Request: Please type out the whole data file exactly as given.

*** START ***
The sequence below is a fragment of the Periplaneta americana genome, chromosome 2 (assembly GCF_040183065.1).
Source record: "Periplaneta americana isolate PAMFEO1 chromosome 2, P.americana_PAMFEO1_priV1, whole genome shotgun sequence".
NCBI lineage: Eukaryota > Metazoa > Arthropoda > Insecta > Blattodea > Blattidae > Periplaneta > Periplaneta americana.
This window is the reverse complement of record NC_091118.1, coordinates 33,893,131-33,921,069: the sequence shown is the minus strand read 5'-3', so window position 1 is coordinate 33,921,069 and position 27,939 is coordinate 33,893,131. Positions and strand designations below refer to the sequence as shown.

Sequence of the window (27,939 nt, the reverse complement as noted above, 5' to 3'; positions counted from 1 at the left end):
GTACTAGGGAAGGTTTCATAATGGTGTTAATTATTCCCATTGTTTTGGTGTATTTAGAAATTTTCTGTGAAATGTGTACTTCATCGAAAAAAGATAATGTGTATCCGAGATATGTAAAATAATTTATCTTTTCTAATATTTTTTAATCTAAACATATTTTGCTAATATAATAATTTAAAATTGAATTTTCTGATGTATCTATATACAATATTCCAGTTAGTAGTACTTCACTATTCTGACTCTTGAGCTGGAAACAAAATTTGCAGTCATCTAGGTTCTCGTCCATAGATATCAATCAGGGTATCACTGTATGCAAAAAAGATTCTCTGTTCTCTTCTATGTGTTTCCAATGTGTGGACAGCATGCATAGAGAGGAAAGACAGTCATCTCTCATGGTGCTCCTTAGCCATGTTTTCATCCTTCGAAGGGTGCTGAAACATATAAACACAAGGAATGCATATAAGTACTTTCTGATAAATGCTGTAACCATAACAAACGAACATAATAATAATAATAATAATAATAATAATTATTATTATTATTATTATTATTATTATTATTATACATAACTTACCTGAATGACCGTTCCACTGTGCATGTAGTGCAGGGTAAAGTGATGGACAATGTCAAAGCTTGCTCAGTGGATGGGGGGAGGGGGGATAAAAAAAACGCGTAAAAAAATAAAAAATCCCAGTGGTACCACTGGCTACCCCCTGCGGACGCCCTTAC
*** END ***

The sequence below is a fragment of the Periplaneta americana genome, chromosome 2 (assembly GCF_040183065.1).
Source record: "Periplaneta americana isolate PAMFEO1 chromosome 2, P.americana_PAMFEO1_priV1, whole genome shotgun sequence".
NCBI lineage: Eukaryota > Metazoa > Arthropoda > Insecta > Blattodea > Blattidae > Periplaneta > Periplaneta americana.
This window is the reverse complement of record NC_091118.1, coordinates 33,893,131-33,921,069: the sequence shown is the minus strand read 5'-3', so window position 1 is coordinate 33,921,069 and position 27,939 is coordinate 33,893,131. Positions and strand designations below refer to the sequence as shown.

Sequence of the window (27,939 nt, the reverse complement as noted above, 5' to 3'; positions counted from 1 at the left end):
GTACTAGGGAAGGTTTCATAATGGTGTTAATTATTCCCATTGTTTTGGTGTATTTAGAAATTTTCTGTGAAATGTGTACTTCATCGAAAAAAGATAATGTGTATCCGAGATATGTAAAATAATTTATCTTTTCTAATATTTTTTAATCTAAACATATTTTGCTAATATAATAATTTAAAATTGAATTTTCTGATGTATCTATATACAATATTCCAGTTAGTAGTACTTCACTATTCTGACTCTTGAGCTGGAAACAAAATTTGCAGTCATCTAGGTTCTCGTCCATAGATATCAATCAGGGTATCACTGTATGCAAAAAAGATTCTCTGTTCTCTTCTATGTGTTTCCAATGTGTGGACAGCATGCATAGAGAGGAAAGACAGTCATCTCTCATGGTGCTCCTTAGCCATGTTTTCATCCTTCGAAGGGTGCTGAAACATATAAACACAAGGAATGCATATAAGTACTTTCTGATAAATGCTGTAACCATAACAAACGAACATAATAATAATAATAATAATAATAATAATTATTATTATTATTATTATTATTATTATTATTATACATAACTTACCTGAATGACCGTTCCACTGTGCATGTAGTGCAGGGTAAAGTGATGGACAATGTCAAAGCTTGCTCAGTGGATGGGGGGAGGGGGGATAAAAAAAACGCGTAAAAAAATAAAAAATCCCAGTGGTACCACTGGCTACCCCCTGCGGACGCCCTTAC